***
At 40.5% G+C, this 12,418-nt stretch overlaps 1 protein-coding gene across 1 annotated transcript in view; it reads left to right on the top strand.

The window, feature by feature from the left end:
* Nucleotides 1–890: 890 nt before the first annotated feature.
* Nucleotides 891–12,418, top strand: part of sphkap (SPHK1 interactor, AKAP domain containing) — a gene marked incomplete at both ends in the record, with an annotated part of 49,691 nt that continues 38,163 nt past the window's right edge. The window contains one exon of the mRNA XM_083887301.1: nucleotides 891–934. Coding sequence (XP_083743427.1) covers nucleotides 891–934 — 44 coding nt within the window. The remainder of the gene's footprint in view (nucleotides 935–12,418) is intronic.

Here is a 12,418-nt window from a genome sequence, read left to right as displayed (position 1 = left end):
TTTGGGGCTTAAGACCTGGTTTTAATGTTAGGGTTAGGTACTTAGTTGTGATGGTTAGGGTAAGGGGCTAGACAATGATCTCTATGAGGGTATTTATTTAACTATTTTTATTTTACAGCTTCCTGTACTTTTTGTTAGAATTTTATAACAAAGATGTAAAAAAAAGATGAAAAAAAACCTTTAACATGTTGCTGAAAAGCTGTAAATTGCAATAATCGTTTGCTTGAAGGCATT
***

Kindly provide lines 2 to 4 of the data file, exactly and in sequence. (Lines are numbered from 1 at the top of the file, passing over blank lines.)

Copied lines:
The window, feature by feature from the left end:
* Nucleotides 1–890: 890 nt before the first annotated feature.
* Nucleotides 891–12,418, top strand: part of sphkap (SPHK1 interactor, AKAP domain containing) — a gene marked incomplete at both ends in the record, with an annotated part of 49,691 nt that continues 38,163 nt past the window's right edge. The window contains one exon of the mRNA XM_083887301.1: nucleotides 891–934. Coding sequence (XP_083743427.1) covers nucleotides 891–934 — 44 coding nt within the window. The remainder of the gene's footprint in view (nucleotides 935–12,418) is intronic.